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Profilerrecorder : ms

Discussion in 'Profiler Previews' started by laurentlavigne, Sep 16, 2020.

  1. laurentlavigne

    laurentlavigne

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    It'd be nice if the new API record cpu per thread, gpu etc... ms
    For running speed regression tests overnight and get more detail that avg fps.
     
  2. MartinTilo

    MartinTilo

    Unity Technologies

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    Aug 16, 2017
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    Hi Laurent,

    Currently, GPU Timings can only be recorder with the old Recorder via the gpuElapsedNanoseconds API that was added in 2020.1. Unfortunately, as explained over here too, we built yourselves into a bit of a corner with this old API which we'll sadly have to abandon once ProfilerRecorder covers all Use Cases that it covered so far.

    That means that: Yes, we are working towards supporting GPU timings to be recorded with ProfilerRecorder as well.

    ProfilerRecorder already allows you to record ms timings from any thread so I'd like to know what exactly you'd like to do here.

    By default, ProfilerRecorder will record data for a sample across all threads. You can limit it to only record the data for the current thread, i.e. the thread you created it on. That would mostly allow you to specifically record data on the Main Thread, a custom C# threads or a Job Thread (with admittedly little control over which Worker thread this would happen on because you can't specify that for the Job that would start the Recorder), but not the Render Thread, unless you want to modify code in an SRP I guess, or any other Unity threads like the background and loading threads...

    However, I have a feeling that, what you are interested in could possibly be gathered in a different way. How exactly would you like to Profile the different threads? Just the time they were busy for? What if there are more threads than cores (or even virtual, hyper threaded cores)? Are you more interested in how active the different cores were or how active the different threads were?

    What is possible right now:

    Main Thread:
    You can Record "Main Thread", "PlayerLoop", "EditorLoop"...

    Render Thread
    You can Record "Render Thread" but it might be more meaningful to record some of the other root level samples such as the Render Main Camera samples (check the correct name depending on the render pipeline you are using in the Profiler). However, the Render Main Camera sample usually also occurs on the Main Thread so you'll likely want to have 2 ProfilerRecorders recording that sample: one recording all threads, one recording the Main Thread only. Then you can use the measurements from the second one to calculate the
    You can also potentially subtract (or track separately) "Gfx.Present"

    Job Worker Threads:
    Now besides starting a Recorder in a Job, you CAN record "Job.Worker 0" "Job.Worker 1" ... but, really, what that is gonna give you is only how long each worker thread was around for until it got flipped to the next frame, roughly in sync with "Main Thread", so really, this will be the frame time, give or take some if. E.g. if there was a job at the end of the frame, it might have lapsed more into the next frame. The same Worker thread would then just have less time in the following frame since it flipped over later.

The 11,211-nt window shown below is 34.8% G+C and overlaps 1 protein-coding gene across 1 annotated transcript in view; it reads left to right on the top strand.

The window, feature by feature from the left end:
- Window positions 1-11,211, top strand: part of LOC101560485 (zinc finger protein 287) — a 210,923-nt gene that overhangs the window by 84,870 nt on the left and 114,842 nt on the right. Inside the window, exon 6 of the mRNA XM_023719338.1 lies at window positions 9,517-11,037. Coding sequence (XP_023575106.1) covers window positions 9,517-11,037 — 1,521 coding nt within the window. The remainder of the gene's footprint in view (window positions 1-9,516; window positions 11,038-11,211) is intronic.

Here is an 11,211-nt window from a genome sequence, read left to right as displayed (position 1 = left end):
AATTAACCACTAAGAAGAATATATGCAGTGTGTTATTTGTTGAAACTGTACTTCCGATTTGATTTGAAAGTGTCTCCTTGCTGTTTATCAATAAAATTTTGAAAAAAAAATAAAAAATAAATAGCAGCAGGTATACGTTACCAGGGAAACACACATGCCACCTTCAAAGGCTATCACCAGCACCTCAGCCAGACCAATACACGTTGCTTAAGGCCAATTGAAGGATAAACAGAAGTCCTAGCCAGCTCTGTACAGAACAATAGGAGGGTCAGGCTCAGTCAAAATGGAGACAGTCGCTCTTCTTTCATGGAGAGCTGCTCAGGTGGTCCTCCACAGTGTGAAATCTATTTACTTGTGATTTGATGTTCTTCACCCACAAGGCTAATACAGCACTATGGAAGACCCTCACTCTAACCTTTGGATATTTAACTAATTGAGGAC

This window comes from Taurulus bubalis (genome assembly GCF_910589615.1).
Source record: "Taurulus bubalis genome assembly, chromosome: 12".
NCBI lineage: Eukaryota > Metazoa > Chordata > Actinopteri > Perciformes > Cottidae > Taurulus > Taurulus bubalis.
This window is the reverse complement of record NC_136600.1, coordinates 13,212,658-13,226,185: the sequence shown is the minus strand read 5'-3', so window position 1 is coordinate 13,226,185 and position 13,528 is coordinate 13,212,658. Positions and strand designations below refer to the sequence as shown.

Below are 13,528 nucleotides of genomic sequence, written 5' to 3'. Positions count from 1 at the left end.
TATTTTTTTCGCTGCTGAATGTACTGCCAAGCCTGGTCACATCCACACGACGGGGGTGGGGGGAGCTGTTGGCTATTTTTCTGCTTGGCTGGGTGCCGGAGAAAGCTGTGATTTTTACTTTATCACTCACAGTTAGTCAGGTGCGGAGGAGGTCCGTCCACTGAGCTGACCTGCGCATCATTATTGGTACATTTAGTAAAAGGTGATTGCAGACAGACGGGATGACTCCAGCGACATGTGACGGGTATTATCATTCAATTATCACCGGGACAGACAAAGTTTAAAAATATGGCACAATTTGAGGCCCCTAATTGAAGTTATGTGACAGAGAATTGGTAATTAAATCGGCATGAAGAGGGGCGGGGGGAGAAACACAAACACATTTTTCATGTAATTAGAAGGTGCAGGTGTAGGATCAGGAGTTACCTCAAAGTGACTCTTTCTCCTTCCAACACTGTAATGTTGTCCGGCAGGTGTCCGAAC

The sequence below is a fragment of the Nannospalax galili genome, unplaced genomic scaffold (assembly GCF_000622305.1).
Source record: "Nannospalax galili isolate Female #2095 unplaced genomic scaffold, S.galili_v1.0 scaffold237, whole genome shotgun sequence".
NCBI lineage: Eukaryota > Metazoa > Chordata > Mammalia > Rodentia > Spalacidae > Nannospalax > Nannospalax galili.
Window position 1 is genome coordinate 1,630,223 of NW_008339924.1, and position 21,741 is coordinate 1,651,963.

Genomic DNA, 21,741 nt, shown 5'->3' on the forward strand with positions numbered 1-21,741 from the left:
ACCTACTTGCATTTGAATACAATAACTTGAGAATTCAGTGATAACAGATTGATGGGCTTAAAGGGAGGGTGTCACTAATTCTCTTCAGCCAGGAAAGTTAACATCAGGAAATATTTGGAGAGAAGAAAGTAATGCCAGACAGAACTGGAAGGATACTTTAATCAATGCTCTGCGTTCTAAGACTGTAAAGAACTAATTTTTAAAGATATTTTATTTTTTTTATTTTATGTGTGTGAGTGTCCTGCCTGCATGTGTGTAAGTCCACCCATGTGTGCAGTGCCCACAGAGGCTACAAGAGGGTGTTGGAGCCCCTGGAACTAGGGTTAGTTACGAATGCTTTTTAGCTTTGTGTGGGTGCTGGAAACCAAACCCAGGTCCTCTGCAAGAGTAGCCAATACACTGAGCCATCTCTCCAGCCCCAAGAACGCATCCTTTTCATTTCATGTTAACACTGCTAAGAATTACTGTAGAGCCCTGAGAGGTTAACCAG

You can use ProfilerRecorderHandle.GetAvailable() to get all of these names too and with that, check which threads are actually around and under which name.
    Once you know how many threads there were in total, (through the Recorder handles or other means), you can record "Idle" across all threads, divide it by the thread count and thereby get the inverse: how busy the threads were on average.
     
    laurentlavigne likes this.
  3. laurentlavigne

    laurentlavigne

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    Thanks Martin.
    Now for the cliff notes ;)
    Can you point me to code sample, I want to display in the game (and record average to file)
    GPU usage%
    Main thread usage%
    Each core usage%
     
  4. MartinTilo

    MartinTilo

    Unity Technologies

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    Hi Laurent,
    There is indeed not a single comprehensive sample script that would encompass all of what I've outlined above. The documentation pages I linked to and related pages do contain some samples though and we'll look at extending those.

    Also, we do not have any hardware counters yet, so we can't give percentages of how much unity is utilizing the maximum possible computing power of all the cores and the GPU in the same way as a system monitor would show, in percentages. I was mostly trying to gauge what info exactly you wanted to see here and get a better understanding of the underlying problem you'd like to solve.

    What I described would give you a rather imperfect metric as you wouldn't know which cores are doing what. E.g. little and big cores on mobile as well as frequency scaling can muddy the waters and you have no info on core affinity.